The Carbon Project's Gaia geospatial viewer is built using the latest CarbonTools PRO assemblies and is fully open-source to CarbonTools PRO customers. Gaia 3.3 provides a robust and open API that allows programmers to develop Gaia Extenders with or without a CarbonTools PRO license. The Gaia Extenders are light, easy to deploy and can enhance Gaia's functionality for a variety of NSDI and National Map tasks.

- Jeff

Sunday, January 25, 2009

David Sonnen reviews NSDI 2.0 concept on GISCafe

President, ISSI January 24, 2009
Reviewed by 'David Sonnen'
The NSDI 2.0 proposal seems sound and workable. The authors have been making spatial data infrastructures work for decades. There are other proposals emerging that are basically unsolicited proposals for a specific commercial solution. The NSDI 2.0 proposal opens NSDI work to all technologies and focuses on the critical elements of data interoperability.I think that geospatial professionals should and will get behind NSDI 2.0. As the proposal says, there is a lot of work to do and we all need to be part of it.

NSDI 2.0 on All Points Blog

A Second Proposal Regarding Geo and the Stimulus: NSDI 2.0

Saturday, January 24, 2009

More NSDI 2.0 on Twitter

Good write up on grassroots proposal for NSDI 2.0 There is a role for open source and open data in this proposal about 3 hours ago
from twhirl

@DruidSmith Some authors are pretty well connected inside the Beltway, But, I don't what they've done recently. I'd like to work on it, too about 11 hours ago
from twhirl

@DruidSmith NSDI 2.0 is lacking details. But the authors have been making SDI work for a long time. They can fill in the details as needed. about 11 hours ago
from twhirl

RT @DruidSmith: A Geo-Concept for American Recovery and Reinvestment: NSDI 2.0 Looks like a good, doable plan about 11 hours ago
from twhirl

NOTE - Authors and help making this work are welcome!

NSDI 2.0 on Twitter

From -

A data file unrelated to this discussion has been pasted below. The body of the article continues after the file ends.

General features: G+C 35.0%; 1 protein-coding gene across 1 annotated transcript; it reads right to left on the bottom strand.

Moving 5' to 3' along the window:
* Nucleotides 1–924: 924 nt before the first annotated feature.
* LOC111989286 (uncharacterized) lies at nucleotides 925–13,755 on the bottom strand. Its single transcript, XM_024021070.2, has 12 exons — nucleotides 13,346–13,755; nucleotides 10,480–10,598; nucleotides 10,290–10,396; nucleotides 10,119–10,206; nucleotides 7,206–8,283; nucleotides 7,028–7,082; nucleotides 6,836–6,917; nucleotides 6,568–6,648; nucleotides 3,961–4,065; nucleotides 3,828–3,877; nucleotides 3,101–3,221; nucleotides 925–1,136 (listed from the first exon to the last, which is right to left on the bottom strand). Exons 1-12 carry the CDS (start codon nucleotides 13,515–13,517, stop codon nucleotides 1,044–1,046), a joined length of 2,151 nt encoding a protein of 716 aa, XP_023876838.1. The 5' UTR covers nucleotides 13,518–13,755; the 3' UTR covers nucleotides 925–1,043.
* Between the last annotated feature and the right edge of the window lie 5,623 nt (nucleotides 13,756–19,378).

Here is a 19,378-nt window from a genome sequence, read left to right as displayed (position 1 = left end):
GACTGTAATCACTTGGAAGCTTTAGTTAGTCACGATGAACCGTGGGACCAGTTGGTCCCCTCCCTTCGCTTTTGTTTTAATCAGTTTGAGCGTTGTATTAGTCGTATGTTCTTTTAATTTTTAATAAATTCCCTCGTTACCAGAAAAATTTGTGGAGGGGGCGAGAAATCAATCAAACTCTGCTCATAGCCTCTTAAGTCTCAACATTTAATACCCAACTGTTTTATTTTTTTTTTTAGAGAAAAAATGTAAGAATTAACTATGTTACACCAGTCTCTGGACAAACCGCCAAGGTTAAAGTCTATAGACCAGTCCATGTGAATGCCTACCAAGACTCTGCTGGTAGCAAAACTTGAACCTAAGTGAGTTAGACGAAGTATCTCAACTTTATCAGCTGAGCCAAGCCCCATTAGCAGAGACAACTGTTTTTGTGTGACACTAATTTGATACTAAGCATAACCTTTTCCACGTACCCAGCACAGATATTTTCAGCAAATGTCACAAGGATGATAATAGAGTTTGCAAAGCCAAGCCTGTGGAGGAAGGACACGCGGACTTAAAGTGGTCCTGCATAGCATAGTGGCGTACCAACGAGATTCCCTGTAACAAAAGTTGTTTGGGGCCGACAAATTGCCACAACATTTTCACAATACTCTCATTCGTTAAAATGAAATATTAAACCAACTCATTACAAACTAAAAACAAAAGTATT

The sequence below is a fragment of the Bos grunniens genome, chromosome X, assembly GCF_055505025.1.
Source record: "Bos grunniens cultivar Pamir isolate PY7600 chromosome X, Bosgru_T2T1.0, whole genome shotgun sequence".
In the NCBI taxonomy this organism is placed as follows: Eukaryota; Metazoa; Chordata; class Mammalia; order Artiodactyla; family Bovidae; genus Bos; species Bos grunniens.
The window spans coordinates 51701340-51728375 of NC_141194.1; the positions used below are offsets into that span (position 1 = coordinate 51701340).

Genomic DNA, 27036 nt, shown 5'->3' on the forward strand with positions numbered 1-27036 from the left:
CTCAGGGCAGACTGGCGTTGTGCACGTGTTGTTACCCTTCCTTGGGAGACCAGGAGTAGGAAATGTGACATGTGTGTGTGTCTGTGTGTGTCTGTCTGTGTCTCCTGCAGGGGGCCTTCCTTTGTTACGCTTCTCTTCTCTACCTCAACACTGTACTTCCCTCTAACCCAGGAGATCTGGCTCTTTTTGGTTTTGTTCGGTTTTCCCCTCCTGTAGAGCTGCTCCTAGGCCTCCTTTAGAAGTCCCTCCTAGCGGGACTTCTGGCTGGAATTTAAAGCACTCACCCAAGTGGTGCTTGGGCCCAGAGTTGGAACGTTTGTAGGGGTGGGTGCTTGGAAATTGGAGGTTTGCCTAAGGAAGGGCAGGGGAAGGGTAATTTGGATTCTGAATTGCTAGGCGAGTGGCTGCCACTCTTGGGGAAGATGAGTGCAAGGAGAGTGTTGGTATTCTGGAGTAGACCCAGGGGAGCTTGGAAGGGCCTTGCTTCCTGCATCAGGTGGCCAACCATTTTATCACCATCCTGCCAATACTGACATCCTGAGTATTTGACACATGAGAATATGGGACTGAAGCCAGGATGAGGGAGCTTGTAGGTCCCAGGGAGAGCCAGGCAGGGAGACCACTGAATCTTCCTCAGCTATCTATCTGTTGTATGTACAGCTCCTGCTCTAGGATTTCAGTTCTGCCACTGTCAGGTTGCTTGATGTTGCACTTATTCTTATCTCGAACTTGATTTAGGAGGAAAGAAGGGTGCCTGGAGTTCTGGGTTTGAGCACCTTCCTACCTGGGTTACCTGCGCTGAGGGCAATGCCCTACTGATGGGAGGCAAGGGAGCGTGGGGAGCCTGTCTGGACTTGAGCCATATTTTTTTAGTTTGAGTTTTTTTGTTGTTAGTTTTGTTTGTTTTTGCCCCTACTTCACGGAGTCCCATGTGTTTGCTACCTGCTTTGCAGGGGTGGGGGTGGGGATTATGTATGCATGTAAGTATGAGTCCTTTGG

@David_Sonnen Do you know if they have been working the Hill or any other Feds with this concept yet? from TweetDeck in reply to David_Sonnen

Wish I had known they were working on this NSDI 2.0 paper, could have added some of my insights, have been looking at the geo side of NEIEN from TweetDeck

NSDI 2.0 mentions EPA/NEIEN - a few proof-of-concept geo things have been done there. More SHOULD be done there. from TweetDeck

RT: Actually, tho lacking in some specific details, not bad- A Concept for American Recovery and Reinvestment: NSDI 2.0 from TweetDeck

An alternative to the Dangermond National GIS proposal: A Concept for American Recovery and Reinvestment: NSDI 2.0 from TweetDeck

NOTE - we welcome authors!

- Jeff

Friday, January 23, 2009

NSDI 2.0 - A Concept for American Recovery and Reinvestment

Today a collaborative grassroots coalition released a concept paper titled "NSDI 2.0: Powering our National Economy, Renewing our Infrastructure, Protecting our Environment."

The NSDI 2.0 Concept Paper is available at

The paper notes that "the American Recovery and Reinvestment Plan will create jobs in the short-term and spur economic growth and competitiveness in the long-term. But this plan must be designed in a new way. We must make smart strategic investments that serve as a down payment on our long-term economic future, create millions of new jobs - and provide the American workforce with new skills.

To build a 21st century economy, we must engage Local, State, and Federal agencies and their partnering contractors across the nation to create jobs rebuilding crumbling roads, bridges, electric grids and schools - but these organizations need an updated online information network that will allow them to rebuild in a smart, efficient, environmentally conscientious and sustainable way. A National Spatial Data Infrastructure (NSDI), updated with vital environmental information, will speed economic recovery by producing jobs putting "green" shovels in the ground quickly and tie together ongoing government initiatives.

An "NSDI 2.0" will leave the country with a public resource, a modern spatial data infrastructure that will become a foundation for new business and technology investment - including broadband infrastructure development efforts now under consideration. Most importantly, this framework provides a sustainable, long-term infrastructure and innovation investment that will create thousands of new jobs and contribute to the economy for many years to come."

To learn more contact or visit:

About the NSDI 2.0 Concept Paper